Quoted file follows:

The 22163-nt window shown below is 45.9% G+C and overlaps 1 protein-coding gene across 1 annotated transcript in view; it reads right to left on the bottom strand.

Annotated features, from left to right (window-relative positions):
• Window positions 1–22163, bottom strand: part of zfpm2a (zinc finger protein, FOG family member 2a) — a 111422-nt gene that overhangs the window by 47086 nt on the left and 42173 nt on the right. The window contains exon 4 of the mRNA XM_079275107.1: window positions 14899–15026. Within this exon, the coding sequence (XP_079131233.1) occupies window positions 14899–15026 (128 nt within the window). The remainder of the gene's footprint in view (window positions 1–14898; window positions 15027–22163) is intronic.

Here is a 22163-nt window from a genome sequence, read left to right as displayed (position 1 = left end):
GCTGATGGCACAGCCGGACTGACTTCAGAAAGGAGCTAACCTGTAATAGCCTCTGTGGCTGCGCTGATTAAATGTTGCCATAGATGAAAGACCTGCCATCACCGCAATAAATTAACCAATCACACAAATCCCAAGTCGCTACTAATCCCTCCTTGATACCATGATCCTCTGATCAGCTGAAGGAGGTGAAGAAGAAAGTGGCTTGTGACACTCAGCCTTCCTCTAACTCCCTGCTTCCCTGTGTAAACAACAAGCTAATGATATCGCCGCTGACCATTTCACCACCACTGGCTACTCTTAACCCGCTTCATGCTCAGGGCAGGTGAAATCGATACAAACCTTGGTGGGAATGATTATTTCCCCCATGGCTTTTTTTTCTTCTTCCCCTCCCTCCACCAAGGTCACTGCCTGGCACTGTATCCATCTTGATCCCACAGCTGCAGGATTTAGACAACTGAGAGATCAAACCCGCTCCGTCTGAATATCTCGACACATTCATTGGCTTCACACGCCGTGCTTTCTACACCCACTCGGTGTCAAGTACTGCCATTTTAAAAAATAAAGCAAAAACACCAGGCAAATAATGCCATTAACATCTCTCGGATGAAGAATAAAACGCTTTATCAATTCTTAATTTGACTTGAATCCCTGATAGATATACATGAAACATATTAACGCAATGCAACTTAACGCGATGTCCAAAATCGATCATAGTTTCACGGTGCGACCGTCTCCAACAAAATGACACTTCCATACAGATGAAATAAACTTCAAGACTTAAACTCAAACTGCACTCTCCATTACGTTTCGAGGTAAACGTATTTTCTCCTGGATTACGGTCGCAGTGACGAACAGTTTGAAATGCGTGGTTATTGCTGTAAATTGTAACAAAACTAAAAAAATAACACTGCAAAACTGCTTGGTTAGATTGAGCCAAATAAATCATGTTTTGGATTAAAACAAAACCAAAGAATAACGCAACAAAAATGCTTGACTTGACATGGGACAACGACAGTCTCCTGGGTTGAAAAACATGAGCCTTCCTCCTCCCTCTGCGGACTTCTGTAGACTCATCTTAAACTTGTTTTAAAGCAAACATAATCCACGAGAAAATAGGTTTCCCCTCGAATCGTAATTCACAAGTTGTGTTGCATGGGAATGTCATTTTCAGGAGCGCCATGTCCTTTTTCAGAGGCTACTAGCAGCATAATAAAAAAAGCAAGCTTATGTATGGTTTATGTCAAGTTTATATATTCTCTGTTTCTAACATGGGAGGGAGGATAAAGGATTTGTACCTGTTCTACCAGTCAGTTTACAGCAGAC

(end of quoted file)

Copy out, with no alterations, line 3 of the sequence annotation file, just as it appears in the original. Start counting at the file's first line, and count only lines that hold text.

• Window positions 1–22163, bottom strand: part of zfpm2a (zinc finger protein, FOG family member 2a) — a 111422-nt gene that overhangs the window by 47086 nt on the left and 42173 nt on the right. The window contains exon 4 of the mRNA XM_079275107.1: window positions 14899–15026. Within this exon, the coding sequence (XP_079131233.1) occupies window positions 14899–15026 (128 nt within the window). The remainder of the gene's footprint in view (window positions 1–14898; window positions 15027–22163) is intronic.